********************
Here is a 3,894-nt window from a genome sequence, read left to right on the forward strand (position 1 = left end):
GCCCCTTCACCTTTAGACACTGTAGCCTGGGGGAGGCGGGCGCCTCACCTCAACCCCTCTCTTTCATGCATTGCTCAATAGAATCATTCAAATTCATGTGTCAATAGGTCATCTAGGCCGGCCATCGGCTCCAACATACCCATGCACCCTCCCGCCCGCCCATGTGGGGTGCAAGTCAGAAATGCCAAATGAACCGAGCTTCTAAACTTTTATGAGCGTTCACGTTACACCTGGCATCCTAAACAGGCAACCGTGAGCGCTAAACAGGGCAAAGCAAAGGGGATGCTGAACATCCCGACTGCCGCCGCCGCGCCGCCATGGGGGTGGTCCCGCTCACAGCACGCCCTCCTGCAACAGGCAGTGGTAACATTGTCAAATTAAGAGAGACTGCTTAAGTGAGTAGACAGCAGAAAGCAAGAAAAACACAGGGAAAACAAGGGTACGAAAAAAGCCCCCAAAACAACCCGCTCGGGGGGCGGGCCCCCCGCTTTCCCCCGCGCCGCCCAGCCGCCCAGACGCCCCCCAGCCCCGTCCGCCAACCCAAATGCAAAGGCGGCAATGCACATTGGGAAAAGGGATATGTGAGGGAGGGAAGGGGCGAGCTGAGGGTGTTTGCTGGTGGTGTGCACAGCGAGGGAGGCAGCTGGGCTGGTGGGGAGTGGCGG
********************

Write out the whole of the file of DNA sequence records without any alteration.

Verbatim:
Here is a 3,894-nt window from a genome sequence, read left to right on the forward strand (position 1 = left end):
GCCCCTTCACCTTTAGACACTGTAGCCTGGGGGAGGCGGGCGCCTCACCTCAACCCCTCTCTTTCATGCATTGCTCAATAGAATCATTCAAATTCATGTGTCAATAGGTCATCTAGGCCGGCCATCGGCTCCAACATACCCATGCACCCTCCCGCCCGCCCATGTGGGGTGCAAGTCAGAAATGCCAAATGAACCGAGCTTCTAAACTTTTATGAGCGTTCACGTTACACCTGGCATCCTAAACAGGCAACCGTGAGCGCTAAACAGGGCAAAGCAAAGGGGATGCTGAACATCCCGACTGCCGCCGCCGCGCCGCCATGGGGGTGGTCCCGCTCACAGCACGCCCTCCTGCAACAGGCAGTGGTAACATTGTCAAATTAAGAGAGACTGCTTAAGTGAGTAGACAGCAGAAAGCAAGAAAAACACAGGGAAAACAAGGGTACGAAAAAAGCCCCCAAAACAACCCGCTCGGGGGGCGGGCCCCCCGCTTTCCCCCGCGCCGCCCAGCCGCCCAGACGCCCCCCAGCCCCGTCCGCCAACCCAAATGCAAAGGCGGCAATGCACATTGGGAAAAGGGATATGTGAGGGAGGGAAGGGGCGAGCTGAGGGTGTTTGCTGGTGGTGTGCACAGCGAGGGAGGCAGCTGGGCTGGTGGGGAGTGGCGG